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Patty Fantasia

Actor Ernie Hudson Presents Awards at IFFS

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Patty Fantasia - Actor Ernie Hudson Presents Awards at the International Film Festival Summit

By Patty Fantasia
Photos by Patty Fantasia

Actor Ernie Hudson Presents Awards at the International Film Festival Summit

One of the highlights at the 6th annual International Film Festival Summit held from December 6th through the 8th at Planet Hollywood was the presentation of the Excellence Awards. This year, for the third time in a row, the honor of acting as Master of Ceremonies went to actor Ernie Hudson.

A staunch supporter of film festivals, Hudson is proud to be associated with the IFFS, which is the only event recognizing the talented individuals who work in this field. “I’m honored, flattered, they ask me to be a part of it,” he says modestly. “It’s important for them to get recognized” he adds admitting that sometimes it’s “thankless work” and that “it’s good for them to know who else is out there.”

A festival fan for many reasons, Ernie believes that they provide training for young people that isn’t as accessible in the Unites States as it is in the government sponsored type programs offered in countries like Canada and Australia. He also believes they are “a way to bring us together as a community” and that they “give an outlet for movies to be shown and that means a lot to me.”


The down to earth actor, who is well known for film roles in “Ghostbusters” and “The Hand That Rocks the Cradle” and for his television appearances on “Desperate Housewives”, “Heroes” and Law and Order”, is grateful for the opportunities he’s had and humbly admits, “I got into it to be a working actor.” This is probably another reason why he’s so drawn to the festival experience. “It comes from average people,” he explains. “We need to support these festivals and hopefully they’ll keep growing.” One of the most memorable performances for him on a personal level was in a film called “Everything’s Jake”, which never got a theatrical release and went into DVD distribution following its festival screenings. The film was produced by two unknowns who raised financing by having Ernie attached to the project. He confides that he took the part because he “loved the character”, which was about a homeless guy who refused to let the circumstances of his life break his spirit. Hudson says the film’s message is “about the money. If your money goes life ends. This character said ‘I’m good’. You didn’t hurt me. I’m depending on God, not you.” He strongly believes that the festivals are the place where movies like this one receive their chance to be seen and appreciated by people. “They can come and they can meet people. The filmmakers show up and you can meet them. It’s important to bring in really talented people and important for the community to be aware that it’s happening.”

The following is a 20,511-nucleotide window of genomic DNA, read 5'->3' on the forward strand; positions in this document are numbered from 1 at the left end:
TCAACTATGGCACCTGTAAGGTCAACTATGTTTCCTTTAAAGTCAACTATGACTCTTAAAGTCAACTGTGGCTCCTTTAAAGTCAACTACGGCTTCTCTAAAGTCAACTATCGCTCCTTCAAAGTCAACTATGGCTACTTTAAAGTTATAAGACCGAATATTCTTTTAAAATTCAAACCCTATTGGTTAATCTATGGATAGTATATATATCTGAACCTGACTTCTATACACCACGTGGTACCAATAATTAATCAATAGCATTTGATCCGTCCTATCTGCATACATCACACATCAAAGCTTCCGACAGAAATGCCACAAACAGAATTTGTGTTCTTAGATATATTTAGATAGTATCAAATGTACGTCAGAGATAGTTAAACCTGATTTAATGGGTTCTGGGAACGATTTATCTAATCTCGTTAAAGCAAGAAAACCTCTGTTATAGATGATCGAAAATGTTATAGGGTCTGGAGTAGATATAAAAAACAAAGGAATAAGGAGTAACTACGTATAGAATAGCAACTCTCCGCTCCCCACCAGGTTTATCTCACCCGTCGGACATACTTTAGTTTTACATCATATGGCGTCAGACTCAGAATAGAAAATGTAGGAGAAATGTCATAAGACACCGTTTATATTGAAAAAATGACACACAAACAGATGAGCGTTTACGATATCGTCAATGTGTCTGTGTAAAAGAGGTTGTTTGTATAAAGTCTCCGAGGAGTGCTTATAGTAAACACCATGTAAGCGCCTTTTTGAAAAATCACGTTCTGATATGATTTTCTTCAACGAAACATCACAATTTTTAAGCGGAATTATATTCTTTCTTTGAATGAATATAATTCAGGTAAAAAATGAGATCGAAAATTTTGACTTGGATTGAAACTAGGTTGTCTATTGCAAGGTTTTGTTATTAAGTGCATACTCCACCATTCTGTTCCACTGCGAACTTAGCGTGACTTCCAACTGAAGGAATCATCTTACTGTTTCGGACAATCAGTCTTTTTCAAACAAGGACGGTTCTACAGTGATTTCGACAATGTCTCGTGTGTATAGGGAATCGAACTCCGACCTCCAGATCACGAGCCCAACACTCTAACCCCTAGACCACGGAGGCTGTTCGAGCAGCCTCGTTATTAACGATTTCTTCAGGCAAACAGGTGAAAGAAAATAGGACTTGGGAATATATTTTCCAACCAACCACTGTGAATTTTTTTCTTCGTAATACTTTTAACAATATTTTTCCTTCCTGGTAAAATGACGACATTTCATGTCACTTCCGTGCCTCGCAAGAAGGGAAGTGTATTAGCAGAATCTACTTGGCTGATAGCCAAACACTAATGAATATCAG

A native of Benton Harbor, Michigan, the father of four sons also believes that the opportunities created by film festivals benefit young people looking for opportunities to break into the entertainment business. By providing outlets where independent movies can be shown they help nurture talent. “You want to see people succeed. The answer is independent films,” he relates.


Hudson’s involvement with festivals goes back to when he became involved with the Creative Coalition, which is the largest arts advocacy group. Now, he’s become associated with many events including hosting the Lake Arrowhead Film Festival’s gala. His devotion comes from the heart and from his beliefs, which were taught to him early on from a very spiritual mother. He believes that in telling the stories of complicated everyday heroes and portraying their struggles we benefit and that independent filmmaking and the festivals supporting it play an important part in this. “There’s no way to incorporate the poor. People feel disenfranchised. We have to get people involved and we have to claim our cities. We need more of a sense of community because we don’t recognize that we’re all connected. It’s an inside thing. We like to be exclusive and we need to be more inclusive.”

A consummate professional, Ernie’s going to continue looking for roles that convey this and he’s also writing now, so perhaps if the next great part he wants to take on doesn’t find him, he’ll simply create it and we’ll see his stories being told in some of his favorite places – the film festivals.
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